The Economics of Politics
By Gordon Tullock
Edited and with an Introduction by Charles K. Rowley
The Economics of Politics is the fourth volume in Liberty Fund’s The Selected Works of Gordon Tullock. This volume includes some of Gordon Tullock’s most noteworthy contributions to the theory and application of public choice, which is a relatively new science that links economics and political action. This volume combines the best parts of two of his books, Private Wants: Public Means and On Voting, as well as his famous monograph The Vote Motive.
The common thread of The Economics of Politics is the importance of the bond between Homo politicus and Homo economicus: they are the same species, each driven largely by self-interest in vigorous pursuit of such personal objectives as wealth, power, prestige, and income security within the confines of society. The Economics of Politics covers such diverse public choice topics as: the nature and origins of public choice, the power of using economic analysis to understand and predict the behavior of politically influenced markets, and an evaluation of voting rules and political institutions.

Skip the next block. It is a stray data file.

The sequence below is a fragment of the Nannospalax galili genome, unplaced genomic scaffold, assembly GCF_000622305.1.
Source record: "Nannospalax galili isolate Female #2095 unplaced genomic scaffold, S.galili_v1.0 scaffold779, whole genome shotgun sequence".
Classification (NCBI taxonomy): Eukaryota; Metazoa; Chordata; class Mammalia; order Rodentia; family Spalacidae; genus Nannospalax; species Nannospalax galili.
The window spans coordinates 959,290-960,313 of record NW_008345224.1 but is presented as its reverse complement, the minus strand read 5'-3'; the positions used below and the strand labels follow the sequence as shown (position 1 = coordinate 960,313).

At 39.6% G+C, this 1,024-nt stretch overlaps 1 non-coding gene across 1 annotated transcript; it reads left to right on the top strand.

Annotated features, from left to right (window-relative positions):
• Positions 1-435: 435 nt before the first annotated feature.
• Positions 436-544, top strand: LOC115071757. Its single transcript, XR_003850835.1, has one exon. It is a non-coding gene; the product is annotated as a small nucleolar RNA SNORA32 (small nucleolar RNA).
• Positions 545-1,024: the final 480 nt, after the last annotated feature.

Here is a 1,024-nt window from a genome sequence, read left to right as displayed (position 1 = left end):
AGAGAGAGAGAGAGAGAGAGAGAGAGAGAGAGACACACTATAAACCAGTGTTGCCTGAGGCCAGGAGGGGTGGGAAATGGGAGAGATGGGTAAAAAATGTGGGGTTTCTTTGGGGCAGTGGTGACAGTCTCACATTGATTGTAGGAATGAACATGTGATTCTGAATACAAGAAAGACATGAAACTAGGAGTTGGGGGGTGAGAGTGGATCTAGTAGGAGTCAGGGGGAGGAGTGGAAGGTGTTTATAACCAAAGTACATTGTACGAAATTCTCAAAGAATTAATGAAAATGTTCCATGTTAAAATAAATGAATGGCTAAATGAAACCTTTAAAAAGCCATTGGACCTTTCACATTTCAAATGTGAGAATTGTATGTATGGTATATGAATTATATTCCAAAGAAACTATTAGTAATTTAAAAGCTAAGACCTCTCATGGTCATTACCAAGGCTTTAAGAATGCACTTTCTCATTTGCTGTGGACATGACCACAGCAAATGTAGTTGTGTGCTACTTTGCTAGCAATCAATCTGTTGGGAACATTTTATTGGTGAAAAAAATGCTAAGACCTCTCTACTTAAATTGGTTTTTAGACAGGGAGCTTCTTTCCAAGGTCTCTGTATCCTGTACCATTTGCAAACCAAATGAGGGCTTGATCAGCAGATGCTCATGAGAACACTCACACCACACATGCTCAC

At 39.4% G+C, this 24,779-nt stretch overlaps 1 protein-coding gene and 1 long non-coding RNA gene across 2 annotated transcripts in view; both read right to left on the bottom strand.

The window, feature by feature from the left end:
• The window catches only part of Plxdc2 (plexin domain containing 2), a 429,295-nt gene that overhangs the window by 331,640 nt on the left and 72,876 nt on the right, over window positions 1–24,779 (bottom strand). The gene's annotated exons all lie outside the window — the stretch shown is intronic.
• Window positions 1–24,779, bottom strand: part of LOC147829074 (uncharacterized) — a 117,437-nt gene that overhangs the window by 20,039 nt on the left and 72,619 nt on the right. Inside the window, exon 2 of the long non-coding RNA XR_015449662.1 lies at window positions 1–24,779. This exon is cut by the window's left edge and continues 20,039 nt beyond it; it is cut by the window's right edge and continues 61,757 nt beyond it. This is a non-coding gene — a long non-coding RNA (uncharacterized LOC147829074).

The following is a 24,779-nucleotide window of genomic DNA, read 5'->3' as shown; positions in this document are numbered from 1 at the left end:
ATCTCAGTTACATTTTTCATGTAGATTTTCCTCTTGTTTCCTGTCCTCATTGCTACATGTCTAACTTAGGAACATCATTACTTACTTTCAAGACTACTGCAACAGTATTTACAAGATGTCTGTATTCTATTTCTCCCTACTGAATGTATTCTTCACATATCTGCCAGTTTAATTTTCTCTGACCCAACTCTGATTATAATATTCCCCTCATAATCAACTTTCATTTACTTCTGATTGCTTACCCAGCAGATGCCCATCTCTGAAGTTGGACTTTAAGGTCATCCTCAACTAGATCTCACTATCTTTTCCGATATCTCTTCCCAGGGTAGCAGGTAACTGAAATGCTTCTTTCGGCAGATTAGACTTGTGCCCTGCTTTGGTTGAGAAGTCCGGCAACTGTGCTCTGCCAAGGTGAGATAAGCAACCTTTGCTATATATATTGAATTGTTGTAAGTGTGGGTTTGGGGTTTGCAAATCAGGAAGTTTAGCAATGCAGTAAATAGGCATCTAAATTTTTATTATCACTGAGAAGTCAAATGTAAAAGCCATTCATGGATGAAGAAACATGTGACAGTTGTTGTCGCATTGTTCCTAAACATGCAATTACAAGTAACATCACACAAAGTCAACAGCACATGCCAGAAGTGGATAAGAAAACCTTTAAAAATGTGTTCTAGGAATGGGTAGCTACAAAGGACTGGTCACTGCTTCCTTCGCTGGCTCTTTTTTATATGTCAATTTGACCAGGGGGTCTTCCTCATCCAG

Equally confident in both the normative and the positive branches of the discipline, and well-versed in the wide variety of institutions and practices of democracy throughout history, Tullock takes the reader on a journey that goes well beyond the conventional horizon of public choice.
Gordon Tullock is Professor Emeritus of Law at George Mason University, where he was Distinguished Research Fellow in the Center for Study of Public Choice and University Professor of Law and Economics. He also taught at the University of South Carolina, the University of Virginia, Rice University, Virginia Polytechnic Institute and State University, and the University of Arizona. In 1966 he founded the journal that became Public Choice and remained its editor until 1990.
Charles K. Rowley was Duncan Black Professor of Economics at George Mason University and a Senior Fellow of the James M. Buchanan Center for Political Economy at George Mason University. He was also General Director of the Locke Institute.
Feb 2005 | 6 x 9 | 215 Pages